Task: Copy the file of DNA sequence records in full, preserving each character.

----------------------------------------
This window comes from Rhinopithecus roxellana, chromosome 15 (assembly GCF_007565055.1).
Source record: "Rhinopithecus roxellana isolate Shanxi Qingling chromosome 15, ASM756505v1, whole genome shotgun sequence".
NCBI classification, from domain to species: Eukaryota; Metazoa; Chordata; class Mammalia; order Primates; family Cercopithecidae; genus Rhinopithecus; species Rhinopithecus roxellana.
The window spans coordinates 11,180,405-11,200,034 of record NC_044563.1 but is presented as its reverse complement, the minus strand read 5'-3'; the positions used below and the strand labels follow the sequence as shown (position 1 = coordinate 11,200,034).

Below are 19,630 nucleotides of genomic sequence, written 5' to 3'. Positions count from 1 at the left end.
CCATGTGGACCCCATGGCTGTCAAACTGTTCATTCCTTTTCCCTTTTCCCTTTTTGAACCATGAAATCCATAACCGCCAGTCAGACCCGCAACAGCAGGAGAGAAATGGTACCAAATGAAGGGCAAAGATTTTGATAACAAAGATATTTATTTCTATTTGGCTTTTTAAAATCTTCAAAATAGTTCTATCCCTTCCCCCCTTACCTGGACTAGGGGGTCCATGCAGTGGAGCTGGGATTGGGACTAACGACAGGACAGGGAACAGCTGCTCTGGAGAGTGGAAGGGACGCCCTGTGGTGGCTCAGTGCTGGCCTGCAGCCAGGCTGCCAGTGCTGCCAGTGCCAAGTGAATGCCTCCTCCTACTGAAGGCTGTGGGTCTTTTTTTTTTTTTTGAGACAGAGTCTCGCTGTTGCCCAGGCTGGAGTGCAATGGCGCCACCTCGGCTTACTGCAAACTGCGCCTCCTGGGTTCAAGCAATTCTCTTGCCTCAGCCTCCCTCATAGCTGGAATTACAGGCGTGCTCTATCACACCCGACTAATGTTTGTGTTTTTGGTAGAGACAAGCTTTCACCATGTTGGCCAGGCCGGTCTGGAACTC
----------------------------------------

This window comes from Rhinopithecus roxellana, chromosome 15 (assembly GCF_007565055.1).
Source record: "Rhinopithecus roxellana isolate Shanxi Qingling chromosome 15, ASM756505v1, whole genome shotgun sequence".
NCBI classification, from domain to species: Eukaryota; Metazoa; Chordata; class Mammalia; order Primates; family Cercopithecidae; genus Rhinopithecus; species Rhinopithecus roxellana.
The window spans coordinates 11,180,405-11,200,034 of record NC_044563.1 but is presented as its reverse complement, the minus strand read 5'-3'; the positions used below and the strand labels follow the sequence as shown (position 1 = coordinate 11,200,034).

Below are 19,630 nucleotides of genomic sequence, written 5' to 3'. Positions count from 1 at the left end.
CCATGTGGACCCCATGGCTGTCAAACTGTTCATTCCTTTTCCCTTTTCCCTTTTTGAACCATGAAATCCATAACCGCCAGTCAGACCCGCAACAGCAGGAGAGAAATGGTACCAAATGAAGGGCAAAGATTTTGATAACAAAGATATTTATTTCTATTTGGCTTTTTAAAATCTTCAAAATAGTTCTATCCCTTCCCCCCTTACCTGGACTAGGGGGTCCATGCAGTGGAGCTGGGATTGGGACTAACGACAGGACAGGGAACAGCTGCTCTGGAGAGTGGAAGGGACGCCCTGTGGTGGCTCAGTGCTGGCCTGCAGCCAGGCTGCCAGTGCTGCCAGTGCCAAGTGAATGCCTCCTCCTACTGAAGGCTGTGGGTCTTTTTTTTTTTTTTGAGACAGAGTCTCGCTGTTGCCCAGGCTGGAGTGCAATGGCGCCACCTCGGCTTACTGCAAACTGCGCCTCCTGGGTTCAAGCAATTCTCTTGCCTCAGCCTCCCTCATAGCTGGAATTACAGGCGTGCTCTATCACACCCGACTAATGTTTGTGTTTTTGGTAGAGACAAGCTTTCACCATGTTGGCCAGGCCGGTCTGGAACTC